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Wednesday, January 27, 2021

Academics & Research

Research aims to improve air quality


A group of students and scientists have been researching alongside NASA to understand air quality and pollution distribution throughout Houston and their affect on residents’ health and lives. | Courtesy of

UH professors and students worked through the month of September to aid an ongoing NASA air quality study that will help reverse pollution in Houston, which is ranked the seventh-most polluted city by ozone levels, according to the American Lung Association.

The research will help scientists better understand pollution distribution and how to interpret and forecast air quality using satellite data and numerical models.

Three UH atmospheric scientists, with assistance from 15 undergraduate and graduate students, researched a design to build better pollution sensors that will be launched aboard satellites. The sensors will help scientists better track pollution movement in the area.

“If we are better able to interpret satellite data, then we can make more accurate air quality analyses and forecasts, and that will have a big impact on human health,” said Barry Lefer, an associate professor in UH’s Department of Earth and Atmospheric Sciences who measured the ozone, formaldehyde and other pollutants.

A collection of diverse remote sensing instruments, including two NASA aircraft and five mobile apps with weather balloons, are used to sample areas covering the Houston metropolitan area ranging from Conroe to Galveston. “One of these sampling areas is the Moody Towers residence hall on campus.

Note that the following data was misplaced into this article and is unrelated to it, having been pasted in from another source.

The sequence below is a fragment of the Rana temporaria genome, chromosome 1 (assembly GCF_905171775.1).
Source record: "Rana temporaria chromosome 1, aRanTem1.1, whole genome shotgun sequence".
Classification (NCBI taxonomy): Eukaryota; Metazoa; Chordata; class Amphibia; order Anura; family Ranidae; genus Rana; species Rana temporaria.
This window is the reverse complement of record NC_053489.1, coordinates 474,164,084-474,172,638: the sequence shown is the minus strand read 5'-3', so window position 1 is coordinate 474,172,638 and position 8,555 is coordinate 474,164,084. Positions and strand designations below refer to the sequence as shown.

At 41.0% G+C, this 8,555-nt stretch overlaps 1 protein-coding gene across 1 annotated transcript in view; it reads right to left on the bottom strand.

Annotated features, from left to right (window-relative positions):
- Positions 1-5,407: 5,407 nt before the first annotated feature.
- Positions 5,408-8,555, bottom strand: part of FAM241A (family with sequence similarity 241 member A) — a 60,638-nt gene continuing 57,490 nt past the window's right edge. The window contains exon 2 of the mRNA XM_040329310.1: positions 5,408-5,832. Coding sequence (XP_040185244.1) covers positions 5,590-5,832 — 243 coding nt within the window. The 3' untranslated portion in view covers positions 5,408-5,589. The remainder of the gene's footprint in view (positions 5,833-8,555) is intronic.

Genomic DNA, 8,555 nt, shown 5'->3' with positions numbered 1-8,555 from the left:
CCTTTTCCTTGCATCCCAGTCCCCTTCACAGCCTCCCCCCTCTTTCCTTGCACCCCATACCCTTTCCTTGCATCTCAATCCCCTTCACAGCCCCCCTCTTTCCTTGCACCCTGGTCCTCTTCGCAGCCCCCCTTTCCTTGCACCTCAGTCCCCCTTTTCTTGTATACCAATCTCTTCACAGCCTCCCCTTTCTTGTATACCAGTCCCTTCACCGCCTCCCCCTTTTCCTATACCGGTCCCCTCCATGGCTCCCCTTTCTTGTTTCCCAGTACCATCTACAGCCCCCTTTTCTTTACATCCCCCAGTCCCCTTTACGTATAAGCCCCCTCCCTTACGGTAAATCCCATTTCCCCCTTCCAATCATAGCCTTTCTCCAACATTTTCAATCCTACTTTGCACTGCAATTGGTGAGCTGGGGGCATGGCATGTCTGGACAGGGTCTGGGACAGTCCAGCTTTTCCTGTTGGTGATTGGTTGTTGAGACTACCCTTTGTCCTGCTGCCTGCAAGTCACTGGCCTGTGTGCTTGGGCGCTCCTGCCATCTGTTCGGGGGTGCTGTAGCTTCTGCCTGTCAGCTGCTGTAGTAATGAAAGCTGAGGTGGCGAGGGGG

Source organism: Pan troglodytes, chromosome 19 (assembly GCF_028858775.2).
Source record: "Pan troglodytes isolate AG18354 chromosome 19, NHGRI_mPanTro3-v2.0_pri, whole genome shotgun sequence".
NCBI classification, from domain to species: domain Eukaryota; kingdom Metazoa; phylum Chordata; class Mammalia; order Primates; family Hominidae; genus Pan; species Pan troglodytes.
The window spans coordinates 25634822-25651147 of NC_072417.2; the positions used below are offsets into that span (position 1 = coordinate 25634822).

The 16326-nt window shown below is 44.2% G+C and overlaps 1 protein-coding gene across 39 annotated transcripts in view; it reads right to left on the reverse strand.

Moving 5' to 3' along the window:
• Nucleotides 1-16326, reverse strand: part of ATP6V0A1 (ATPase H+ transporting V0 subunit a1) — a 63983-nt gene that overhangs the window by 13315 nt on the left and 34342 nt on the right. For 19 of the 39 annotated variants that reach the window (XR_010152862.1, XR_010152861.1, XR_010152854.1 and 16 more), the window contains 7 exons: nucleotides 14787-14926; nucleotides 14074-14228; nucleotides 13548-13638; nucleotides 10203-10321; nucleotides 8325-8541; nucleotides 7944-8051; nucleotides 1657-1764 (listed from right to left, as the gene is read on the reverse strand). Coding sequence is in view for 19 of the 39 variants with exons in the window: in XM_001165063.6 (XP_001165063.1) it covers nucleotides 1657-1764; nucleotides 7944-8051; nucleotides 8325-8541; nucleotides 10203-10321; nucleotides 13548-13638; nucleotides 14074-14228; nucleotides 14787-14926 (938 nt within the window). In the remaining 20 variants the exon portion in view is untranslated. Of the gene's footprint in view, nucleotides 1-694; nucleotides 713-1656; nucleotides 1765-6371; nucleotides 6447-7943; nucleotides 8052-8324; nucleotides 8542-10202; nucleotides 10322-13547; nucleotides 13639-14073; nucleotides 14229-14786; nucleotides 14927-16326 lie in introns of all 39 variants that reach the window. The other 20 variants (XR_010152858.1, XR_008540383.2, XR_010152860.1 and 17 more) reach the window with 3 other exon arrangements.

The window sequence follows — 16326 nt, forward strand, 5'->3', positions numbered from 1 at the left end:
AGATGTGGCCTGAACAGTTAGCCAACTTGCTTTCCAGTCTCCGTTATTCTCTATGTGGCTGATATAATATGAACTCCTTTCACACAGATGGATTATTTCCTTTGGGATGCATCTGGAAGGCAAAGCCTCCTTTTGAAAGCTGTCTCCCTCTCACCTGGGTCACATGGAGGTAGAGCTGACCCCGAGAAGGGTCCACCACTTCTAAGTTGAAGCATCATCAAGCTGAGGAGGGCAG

When students were asked what they thought of UH taking part in the air quality study, the responses were encouraging.

Physics graduate student Debtanu De said he hopes the study will help inform people of pollution’s dangers to the skin.

“People should be more informed about the effects your skin can have from long exposure of sunlight,” De said. “This university is a great place to start research and spread information about how it might affect the skin and one’s health.”

Not only has the study improved knowledge of air quality’s impact on health, it has also given the team an opportunity to work with many long-time colleagues at NASA, said atmospheric chemistry professor Robert Talbot, the director of Institute for Climate and Atmospheric Science.

Although many residents were unaware, Moody Towers housed a number of instruments on the roof that measured carbon dioxide, methane and mercury, many of which are stationed there year-round.

“This testing is a huge step forward to cleaning up the air in Houston. It’s amazing that our university is helping advance the green movement,” said media production freshman Miranda Fox, who lives in the Towers. “I’ve grown up just outside of Houston and have always had bad allergies, and I hope that when this testing is complete, they will have ways to not only help people breathe easier, but also make Houston a leader in the global change towards a healthier planet.”

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